Suppose you wanted to detect anomalies in nonfarm payroll employment (NFP). Would you want to apply a filter that relied on trend stationarity of NFP (like reader CoRev does in his “anomaly analysis”)? My short answer is “no”…
First, consider what a series of (deterministic) trend estimates looks like, over 20 year spans, 1947-2019.
Figure 1: Nonfarm payroll employment, 000’s, s.a. (black), and linear deterministic trends estimated over 20 year subsamples. NBER defined recession dates shaded gray. Source: BLS, May employment situation release, NBER, and author’s calculations.
If the series were trend stationary, then one would expect the fitted trend lines to not vary overmuch. But they do… (for more on the trend stationary/difference stationary distinction and cointegration, see “Beware of econometricians bearing estimates,” JPAM (1991).)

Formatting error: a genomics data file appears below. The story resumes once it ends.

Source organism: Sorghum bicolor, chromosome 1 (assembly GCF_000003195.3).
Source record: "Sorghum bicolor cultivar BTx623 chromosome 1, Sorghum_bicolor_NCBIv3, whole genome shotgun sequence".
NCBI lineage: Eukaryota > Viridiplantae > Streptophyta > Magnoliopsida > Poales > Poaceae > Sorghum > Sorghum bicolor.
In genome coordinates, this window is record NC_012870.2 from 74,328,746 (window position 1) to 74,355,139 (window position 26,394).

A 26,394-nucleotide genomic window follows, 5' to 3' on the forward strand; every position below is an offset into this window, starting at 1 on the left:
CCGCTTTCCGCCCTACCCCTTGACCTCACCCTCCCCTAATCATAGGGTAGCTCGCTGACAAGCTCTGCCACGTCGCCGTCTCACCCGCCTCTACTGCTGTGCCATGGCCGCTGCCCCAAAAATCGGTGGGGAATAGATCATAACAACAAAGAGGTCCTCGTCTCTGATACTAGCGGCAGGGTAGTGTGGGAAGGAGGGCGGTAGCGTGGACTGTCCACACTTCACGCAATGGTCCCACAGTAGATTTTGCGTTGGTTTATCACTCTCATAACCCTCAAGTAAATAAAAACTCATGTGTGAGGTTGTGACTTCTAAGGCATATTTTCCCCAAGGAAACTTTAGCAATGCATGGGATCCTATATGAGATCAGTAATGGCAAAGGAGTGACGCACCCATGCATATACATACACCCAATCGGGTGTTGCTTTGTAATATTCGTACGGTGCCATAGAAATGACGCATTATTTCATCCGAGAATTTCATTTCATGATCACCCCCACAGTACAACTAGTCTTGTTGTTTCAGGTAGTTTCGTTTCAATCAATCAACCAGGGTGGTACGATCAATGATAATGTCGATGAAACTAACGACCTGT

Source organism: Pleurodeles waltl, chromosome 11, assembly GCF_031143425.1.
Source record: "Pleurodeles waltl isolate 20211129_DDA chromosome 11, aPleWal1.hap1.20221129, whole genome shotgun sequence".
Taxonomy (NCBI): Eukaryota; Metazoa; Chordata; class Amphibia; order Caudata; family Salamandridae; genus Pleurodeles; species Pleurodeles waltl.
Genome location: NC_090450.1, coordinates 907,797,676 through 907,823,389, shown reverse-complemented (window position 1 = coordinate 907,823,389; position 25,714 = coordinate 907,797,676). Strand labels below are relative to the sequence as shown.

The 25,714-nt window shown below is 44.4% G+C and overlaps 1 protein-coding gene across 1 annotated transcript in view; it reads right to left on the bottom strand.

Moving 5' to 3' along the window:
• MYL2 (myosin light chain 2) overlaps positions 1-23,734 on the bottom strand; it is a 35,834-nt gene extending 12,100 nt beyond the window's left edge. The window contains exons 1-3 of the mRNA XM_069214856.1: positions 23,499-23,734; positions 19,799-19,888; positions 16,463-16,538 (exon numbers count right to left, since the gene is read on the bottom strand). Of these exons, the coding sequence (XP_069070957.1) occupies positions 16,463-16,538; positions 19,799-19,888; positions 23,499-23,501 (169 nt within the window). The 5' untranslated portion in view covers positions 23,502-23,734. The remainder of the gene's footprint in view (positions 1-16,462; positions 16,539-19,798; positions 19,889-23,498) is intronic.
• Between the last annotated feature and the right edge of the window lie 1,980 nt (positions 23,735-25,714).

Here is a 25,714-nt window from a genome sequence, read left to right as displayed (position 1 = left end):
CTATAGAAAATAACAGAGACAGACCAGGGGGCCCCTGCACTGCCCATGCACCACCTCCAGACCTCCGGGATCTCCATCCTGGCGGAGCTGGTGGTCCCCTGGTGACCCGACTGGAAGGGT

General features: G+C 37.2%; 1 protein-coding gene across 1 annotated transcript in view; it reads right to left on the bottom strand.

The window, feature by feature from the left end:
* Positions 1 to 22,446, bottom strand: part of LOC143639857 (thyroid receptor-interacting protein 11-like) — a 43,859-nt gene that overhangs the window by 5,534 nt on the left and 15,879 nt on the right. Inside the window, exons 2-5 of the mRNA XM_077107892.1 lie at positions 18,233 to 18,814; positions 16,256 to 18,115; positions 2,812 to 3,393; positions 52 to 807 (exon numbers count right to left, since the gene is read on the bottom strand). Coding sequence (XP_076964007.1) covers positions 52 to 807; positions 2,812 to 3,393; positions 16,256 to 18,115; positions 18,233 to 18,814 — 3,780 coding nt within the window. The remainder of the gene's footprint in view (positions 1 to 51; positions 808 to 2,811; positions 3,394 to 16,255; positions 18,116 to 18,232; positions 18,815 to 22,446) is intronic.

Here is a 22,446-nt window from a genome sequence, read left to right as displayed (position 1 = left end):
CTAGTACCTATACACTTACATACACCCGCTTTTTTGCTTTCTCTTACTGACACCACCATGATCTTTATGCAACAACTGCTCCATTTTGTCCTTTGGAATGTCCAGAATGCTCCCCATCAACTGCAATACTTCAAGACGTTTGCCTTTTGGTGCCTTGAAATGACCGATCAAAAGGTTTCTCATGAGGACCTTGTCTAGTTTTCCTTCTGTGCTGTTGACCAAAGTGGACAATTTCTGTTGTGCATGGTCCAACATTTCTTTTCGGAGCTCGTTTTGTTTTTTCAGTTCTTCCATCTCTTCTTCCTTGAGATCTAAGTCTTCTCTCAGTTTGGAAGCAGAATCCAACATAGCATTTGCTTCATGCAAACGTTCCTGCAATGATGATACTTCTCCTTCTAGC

- ADF (constant, trend, lags=4) t-stat: -1.566963, p-value: 0.8053 ==> do not reject unit root null
- Elliott-Rothenberg-Stock point optimal (constant, trend, lags=4) P-statistic: 15.2896 (10% c.v. is 6.89) ==> do not reject unit root null
- KPSS (constant, trend, bandwidth=23, Bartlett kernel) LM test statistics: 0.726442 (1% c.v. is 0.11900) ==> reject trend null
To sum up: ADF and ERS fail to reject unit root null. KPSS rejects trend stationary null. Hence, I think (log) NFP is better characterized as difference stationary then trend stationary. I’m willing to allow that one could characterize NFP with a structural break (using a Perron test, I find a possible break in 1961M02, and yet fail to reject unit root null — hence I think this is necessarily a given).